Happy Mother's Day, mom!
When I think of my mother, Iím grateful. She was born to be a mother, and sheís certainly cut out for the job, if I say so myself.
My mom has played motherly roles her entire life. One of 10 children in a big, crazy Italian family, she helped my grandmother stay sane by always lending a helping hand. When times were tough back then and money was tight, my mom was there as a counselor, a friend, a sister, a provider.
She was meant to be a mother.
I think back to when I was a kid, and it makes me credit my mom as being a saint. I was one of those kids who could never sit still, the kind whose energy could be as overwhelming as it was entertaining. But she embraced it. She loved it. She thought that I was really something great, a unique and funny little kid.
I must admit, I was mischievous here and there while I was growing up (Iím being generous to myself by saying that; sometimes I was a real handful). I had a knack for tracking mud into the house, one of those kids who tried to sneak their newly found pets Ė worms, frogs, bugs, anything you would want kept outside really Ė into the house. I climbed trees, got into little scraps with the boy across the street (I deemed my rival in the second grade), and almost always came home with scrapes and bruises from my outdoor adventures.
And though it would drive her crazy sometimes, my mom was always there to clean me up (and the floor, unfortunately), bandage my scrapes, and inform me that while she was sure my pet worm was a nice guy, he was better off outside.
She was meant to be a mother.
As I grew into my teenage years, I began to push my mom away Ė typical of an adolescent who firmly believes in her independence, even though her parents still do her laundry. I would sometimes give her a hard time, I would sometimes tell her that I didnít need her, I would sometimes tell her that I knew she was out to get me and embarrass me in front of my friends. I like to call this my moron phase. Of course I needed her then Ė I needed her the most back then Ė and though I would tell her differently, she knew I was all talk. She never gave up on me, no matter what.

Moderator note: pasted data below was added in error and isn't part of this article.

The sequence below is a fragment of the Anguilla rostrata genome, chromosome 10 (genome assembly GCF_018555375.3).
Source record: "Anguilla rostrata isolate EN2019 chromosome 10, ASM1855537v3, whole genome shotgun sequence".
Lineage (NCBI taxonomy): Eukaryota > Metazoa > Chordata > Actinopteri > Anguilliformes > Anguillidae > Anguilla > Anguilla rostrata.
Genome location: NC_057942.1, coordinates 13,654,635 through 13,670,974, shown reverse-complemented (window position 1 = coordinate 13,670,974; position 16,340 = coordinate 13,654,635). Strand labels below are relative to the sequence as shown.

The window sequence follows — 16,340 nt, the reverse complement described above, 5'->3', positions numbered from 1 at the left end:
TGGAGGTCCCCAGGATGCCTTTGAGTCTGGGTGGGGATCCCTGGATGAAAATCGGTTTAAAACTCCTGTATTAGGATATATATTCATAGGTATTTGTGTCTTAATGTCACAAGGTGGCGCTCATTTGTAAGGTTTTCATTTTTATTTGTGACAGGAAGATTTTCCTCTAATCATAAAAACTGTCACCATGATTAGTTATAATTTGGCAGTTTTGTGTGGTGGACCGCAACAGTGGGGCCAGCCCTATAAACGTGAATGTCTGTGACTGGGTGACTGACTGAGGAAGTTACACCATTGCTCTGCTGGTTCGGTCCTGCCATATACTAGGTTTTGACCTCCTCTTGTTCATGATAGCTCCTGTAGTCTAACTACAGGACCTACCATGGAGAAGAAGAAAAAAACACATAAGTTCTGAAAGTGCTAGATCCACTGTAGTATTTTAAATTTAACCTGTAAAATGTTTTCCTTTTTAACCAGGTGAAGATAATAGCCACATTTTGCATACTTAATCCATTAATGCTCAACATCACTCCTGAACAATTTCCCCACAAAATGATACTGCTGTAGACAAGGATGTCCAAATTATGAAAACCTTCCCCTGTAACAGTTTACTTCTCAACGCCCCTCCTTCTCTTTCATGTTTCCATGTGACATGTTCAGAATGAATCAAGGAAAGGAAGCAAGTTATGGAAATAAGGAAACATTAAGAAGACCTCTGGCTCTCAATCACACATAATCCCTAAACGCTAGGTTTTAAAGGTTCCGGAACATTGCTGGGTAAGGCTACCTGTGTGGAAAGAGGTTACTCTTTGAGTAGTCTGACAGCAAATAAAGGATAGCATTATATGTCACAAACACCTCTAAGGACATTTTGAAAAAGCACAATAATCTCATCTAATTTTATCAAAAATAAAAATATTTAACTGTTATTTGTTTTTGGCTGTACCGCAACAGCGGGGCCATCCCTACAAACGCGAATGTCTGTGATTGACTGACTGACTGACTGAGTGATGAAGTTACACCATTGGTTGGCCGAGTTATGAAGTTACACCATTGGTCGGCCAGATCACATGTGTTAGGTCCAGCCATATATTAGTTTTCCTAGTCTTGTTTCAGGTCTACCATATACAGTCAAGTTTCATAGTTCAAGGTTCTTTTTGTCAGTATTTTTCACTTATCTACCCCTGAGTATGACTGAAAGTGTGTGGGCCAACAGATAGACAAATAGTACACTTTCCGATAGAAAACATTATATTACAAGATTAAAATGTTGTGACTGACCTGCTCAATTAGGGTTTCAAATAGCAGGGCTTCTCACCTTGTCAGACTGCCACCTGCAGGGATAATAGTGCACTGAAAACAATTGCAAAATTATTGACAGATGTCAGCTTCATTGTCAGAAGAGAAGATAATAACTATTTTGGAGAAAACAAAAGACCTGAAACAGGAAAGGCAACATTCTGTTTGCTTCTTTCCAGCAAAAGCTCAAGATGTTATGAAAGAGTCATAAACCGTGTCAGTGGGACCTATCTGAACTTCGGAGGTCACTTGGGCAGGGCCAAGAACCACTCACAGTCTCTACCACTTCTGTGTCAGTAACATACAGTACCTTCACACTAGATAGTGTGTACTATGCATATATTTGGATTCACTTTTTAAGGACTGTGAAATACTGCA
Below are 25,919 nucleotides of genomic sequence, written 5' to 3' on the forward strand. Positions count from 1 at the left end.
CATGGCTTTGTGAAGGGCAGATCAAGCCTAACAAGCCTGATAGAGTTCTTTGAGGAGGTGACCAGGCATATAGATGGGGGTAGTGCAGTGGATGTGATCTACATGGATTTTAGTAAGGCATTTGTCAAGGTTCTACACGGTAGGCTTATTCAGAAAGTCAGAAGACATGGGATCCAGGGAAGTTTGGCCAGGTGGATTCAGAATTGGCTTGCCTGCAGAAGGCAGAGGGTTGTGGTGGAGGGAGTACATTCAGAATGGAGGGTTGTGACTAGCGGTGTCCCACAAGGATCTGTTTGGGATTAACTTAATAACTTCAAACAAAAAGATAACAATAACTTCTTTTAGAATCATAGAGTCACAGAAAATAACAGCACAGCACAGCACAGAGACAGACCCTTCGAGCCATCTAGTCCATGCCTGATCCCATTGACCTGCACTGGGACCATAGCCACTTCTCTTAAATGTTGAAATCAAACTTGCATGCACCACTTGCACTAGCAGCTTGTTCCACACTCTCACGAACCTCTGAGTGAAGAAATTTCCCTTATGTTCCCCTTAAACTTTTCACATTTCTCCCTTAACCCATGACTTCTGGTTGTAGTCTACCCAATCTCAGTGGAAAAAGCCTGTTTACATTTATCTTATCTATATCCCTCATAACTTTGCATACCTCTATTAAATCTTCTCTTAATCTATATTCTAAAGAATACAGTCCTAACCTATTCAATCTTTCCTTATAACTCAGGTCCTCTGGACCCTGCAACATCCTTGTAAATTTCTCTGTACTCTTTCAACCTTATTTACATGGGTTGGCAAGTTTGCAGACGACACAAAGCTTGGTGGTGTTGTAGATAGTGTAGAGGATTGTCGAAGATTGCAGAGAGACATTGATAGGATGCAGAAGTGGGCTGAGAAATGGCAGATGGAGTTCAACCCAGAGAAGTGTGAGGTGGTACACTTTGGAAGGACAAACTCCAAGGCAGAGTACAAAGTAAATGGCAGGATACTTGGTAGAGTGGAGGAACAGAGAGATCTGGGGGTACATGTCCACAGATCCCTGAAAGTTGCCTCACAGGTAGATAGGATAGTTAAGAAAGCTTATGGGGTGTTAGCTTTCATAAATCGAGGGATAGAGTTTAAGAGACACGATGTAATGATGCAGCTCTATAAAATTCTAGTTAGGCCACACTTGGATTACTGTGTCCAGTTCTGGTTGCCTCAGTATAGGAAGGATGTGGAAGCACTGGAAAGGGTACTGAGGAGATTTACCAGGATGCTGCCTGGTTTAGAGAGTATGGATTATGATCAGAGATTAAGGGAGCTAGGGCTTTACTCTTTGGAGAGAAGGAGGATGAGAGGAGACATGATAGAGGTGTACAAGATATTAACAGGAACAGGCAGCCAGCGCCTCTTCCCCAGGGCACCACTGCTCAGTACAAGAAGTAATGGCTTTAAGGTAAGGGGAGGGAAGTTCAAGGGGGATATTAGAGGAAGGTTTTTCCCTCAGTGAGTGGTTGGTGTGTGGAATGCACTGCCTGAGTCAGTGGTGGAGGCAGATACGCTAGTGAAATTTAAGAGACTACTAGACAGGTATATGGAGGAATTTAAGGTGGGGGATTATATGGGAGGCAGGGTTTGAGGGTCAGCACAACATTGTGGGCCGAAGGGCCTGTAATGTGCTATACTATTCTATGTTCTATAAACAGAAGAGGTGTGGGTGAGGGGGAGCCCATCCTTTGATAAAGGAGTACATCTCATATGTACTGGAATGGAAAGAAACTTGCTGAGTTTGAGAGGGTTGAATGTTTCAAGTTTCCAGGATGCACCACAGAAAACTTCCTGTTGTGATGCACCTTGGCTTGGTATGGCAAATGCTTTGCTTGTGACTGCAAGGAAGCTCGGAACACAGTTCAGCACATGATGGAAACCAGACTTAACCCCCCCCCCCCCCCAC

When I moved to Boston, MA for college, I designated it as my chance to really show my mom that I had made it Ė that I was ready to be on my own and dazzle her with my independence. Boy, was I wrong. At times, during the four years I was away at school, I felt like I was confusing my young adult self with my child self. There were lots of times that I just needed my mom.
And she was always there. She kept her phone close incase I needed someone to talk to. She sent me cute Ė though totally outdated in the eyes of a 21-year-old Ė emails with inspirational stories and funny pictures of cats. She mailed me care packages, each and every one including a piece of paper that said ĎI love you!í Ė every single time.
A couple of times, when I got really sick while at school, my mom was ready and willing to book the next flight to Boston. I would always tell her I was going to be OK, that she didnít need to drop everything and fly to Massachusetts; she would always tell me that she didnít mind, that I would always be her baby no matter my age, that sometimes mom is the only one who could make things better. She was right.
Now, Iím a 23-year-old college graduate who lives at home in an effort to keep up with my student loans and other bills. I always tell my mom that Iím ashamed of returning to the nest, that Iíve become a sad statistic, that I should be taking care of her by now. She tells me that I need to relax, that itís OK, that sheís never been more proud of me.
Since I was a kid, Iíve always wanted to be a writer. I would bombard my mom with my storybook creations day in and day out. She read every single one. She framed my first published newspaper article in 2007, even labeling it ĎJenniferís first article.í And now, she reads my newspaper every week and tells me how proud she is of me. Sheís my biggest fan, and Iím hers.
She was meant to be a mother. And I am fortunate enough to be her daughter.